Eating with your new dentures

by | Sep 30, 2019 | Dentures Blog

In recent years dentistry has made many leaps and bounds in creating false teeth that are comfortable and strong enough to feel natural.

Whether you have partial dentures, cosmetic dentures or dental implants, we ensure all our customers leave with a smile and go on to living happier and healthier lives; including the one thing we all love to do: Eat.


It’s normal to experience minor irritation or discomfort with new dentures, and one of the most common remarks is a loss of taste.

Even though your taste buds are in perfect working order, your new dentures will often feel as if they’re blocking your senses. As a strange foreign object inside the mouth, the brain will automatically focus on this; especially because food can no longer move against your palate. 

Once you become use to your dentures, this feeling will eventually disappear and you will be able to regain your sense of taste – sweet, sour, and salty alike.


At first, you might notice an excessive amount of saliva being produced, known as hyper salvation, but it is a perfectly normal reaction with your new dentures.

This can be hard and unpleasant to deal with; especially within social situations. In order to encourage your body to accept new dentures, keep wearing them, and sucking on soft mints if required will help you swallow more naturally.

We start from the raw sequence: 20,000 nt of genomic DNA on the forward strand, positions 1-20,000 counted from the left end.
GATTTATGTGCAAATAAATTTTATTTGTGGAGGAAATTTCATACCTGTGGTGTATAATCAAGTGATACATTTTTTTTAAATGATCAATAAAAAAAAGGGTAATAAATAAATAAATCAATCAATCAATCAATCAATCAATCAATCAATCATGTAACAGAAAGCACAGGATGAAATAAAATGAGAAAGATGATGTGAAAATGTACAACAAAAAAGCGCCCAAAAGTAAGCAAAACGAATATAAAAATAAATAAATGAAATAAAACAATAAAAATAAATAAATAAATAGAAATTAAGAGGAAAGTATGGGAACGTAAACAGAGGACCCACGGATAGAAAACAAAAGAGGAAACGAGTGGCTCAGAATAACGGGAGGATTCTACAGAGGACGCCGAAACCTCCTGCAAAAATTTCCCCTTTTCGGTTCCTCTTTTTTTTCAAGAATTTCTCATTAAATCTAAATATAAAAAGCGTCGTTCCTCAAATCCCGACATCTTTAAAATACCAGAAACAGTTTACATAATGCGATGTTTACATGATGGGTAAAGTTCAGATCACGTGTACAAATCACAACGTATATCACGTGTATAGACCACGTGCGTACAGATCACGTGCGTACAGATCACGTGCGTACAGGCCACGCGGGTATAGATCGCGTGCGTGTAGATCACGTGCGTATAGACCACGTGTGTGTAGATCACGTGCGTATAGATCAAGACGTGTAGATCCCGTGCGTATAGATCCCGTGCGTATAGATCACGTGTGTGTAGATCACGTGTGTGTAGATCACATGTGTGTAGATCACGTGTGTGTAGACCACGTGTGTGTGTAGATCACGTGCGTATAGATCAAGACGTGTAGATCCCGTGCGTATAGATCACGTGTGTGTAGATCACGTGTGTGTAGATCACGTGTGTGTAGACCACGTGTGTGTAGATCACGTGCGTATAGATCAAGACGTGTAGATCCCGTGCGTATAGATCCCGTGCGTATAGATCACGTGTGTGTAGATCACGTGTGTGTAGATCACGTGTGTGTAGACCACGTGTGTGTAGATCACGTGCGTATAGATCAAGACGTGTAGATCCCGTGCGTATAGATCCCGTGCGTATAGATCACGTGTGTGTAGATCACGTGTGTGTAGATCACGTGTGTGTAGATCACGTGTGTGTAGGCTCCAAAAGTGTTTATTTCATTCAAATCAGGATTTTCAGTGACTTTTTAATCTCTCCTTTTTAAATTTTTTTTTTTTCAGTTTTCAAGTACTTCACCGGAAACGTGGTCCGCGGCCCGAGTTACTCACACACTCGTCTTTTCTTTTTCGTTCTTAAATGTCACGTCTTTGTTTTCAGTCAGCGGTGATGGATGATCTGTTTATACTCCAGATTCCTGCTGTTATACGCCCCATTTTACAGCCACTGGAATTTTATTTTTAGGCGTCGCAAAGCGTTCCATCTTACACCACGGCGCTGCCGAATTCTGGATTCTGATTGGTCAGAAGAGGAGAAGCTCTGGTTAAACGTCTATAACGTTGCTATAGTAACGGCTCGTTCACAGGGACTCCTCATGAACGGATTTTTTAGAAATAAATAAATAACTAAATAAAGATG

If your mouth begins to feel dry, sore, or loose from your dentures, it’s always best to see a dental professional as soon as possible.


Take it slow – that’s our best advice when you begin eating with new dentures.

Chewing patterns can change, and you shouldn’t feel discouraged to enjoy eating as a result. As long as your patient and practice constantly, you’ll be mastering your new dentures in no time!

Cut food into smaller bite-sized pieces, and by eating on both sides of the mouth your muscles will benefit from the lack of strain or pressure in the beginning as they adapt.   

Also, use your back teeth first, then gradually build towards using the front as your level of skill increases, allowing you to tackle harder and tougher foods later.


There are a few key factors to consider when choosing the right food for your comfort and enjoyment, such as whether it is too hot, too cold, spicy, or seeded.

However, which foods to avoid and which to indulge in is the real question. So, here’s a list of examples to help keep you on track:


  • Eat hard foods like nuts, apples, tough red meat, sticky desserts, and hard-boiled sweets that may lead to damage or loosen dentures  
  • Drink coffee, tea, or certain alcoholic beverages like red wine as this can cause staining  


  • Eat softer foods like soup, yoghurt, eggs, fish, pasta, mashed veg, and as an extra treat – cake!
  • Ground meats and protein spreads from casseroles to hummus that work within many recipes

So, if you need advice on eating with dentures, or experiencing issues with after-care treatment, speak to one of our dental experts or visit our website to see what Smiles & More can offer you.